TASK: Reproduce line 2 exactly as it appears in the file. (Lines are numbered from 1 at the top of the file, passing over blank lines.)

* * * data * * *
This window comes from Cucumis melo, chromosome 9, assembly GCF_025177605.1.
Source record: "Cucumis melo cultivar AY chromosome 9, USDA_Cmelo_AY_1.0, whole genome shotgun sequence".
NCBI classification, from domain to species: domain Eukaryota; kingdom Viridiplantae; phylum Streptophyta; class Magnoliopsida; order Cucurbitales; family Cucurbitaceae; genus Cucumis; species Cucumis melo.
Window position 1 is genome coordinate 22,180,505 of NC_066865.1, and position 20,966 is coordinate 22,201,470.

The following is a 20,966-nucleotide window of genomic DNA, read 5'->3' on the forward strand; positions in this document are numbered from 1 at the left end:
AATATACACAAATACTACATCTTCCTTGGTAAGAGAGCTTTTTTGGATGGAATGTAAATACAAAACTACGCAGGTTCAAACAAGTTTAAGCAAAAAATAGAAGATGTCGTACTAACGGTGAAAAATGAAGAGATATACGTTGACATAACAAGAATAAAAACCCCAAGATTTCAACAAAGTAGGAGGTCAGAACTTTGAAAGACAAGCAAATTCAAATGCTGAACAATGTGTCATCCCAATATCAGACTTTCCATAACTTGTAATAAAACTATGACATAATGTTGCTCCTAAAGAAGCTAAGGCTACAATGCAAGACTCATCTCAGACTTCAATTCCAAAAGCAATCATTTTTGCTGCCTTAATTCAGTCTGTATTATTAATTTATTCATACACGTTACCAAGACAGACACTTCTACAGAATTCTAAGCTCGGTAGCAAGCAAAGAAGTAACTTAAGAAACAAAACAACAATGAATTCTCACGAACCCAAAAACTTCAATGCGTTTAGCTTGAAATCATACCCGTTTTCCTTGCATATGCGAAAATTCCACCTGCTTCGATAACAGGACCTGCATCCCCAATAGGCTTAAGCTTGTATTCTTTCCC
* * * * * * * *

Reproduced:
Source record: "Cucumis melo cultivar AY chromosome 9, USDA_Cmelo_AY_1.0, whole genome shotgun sequence".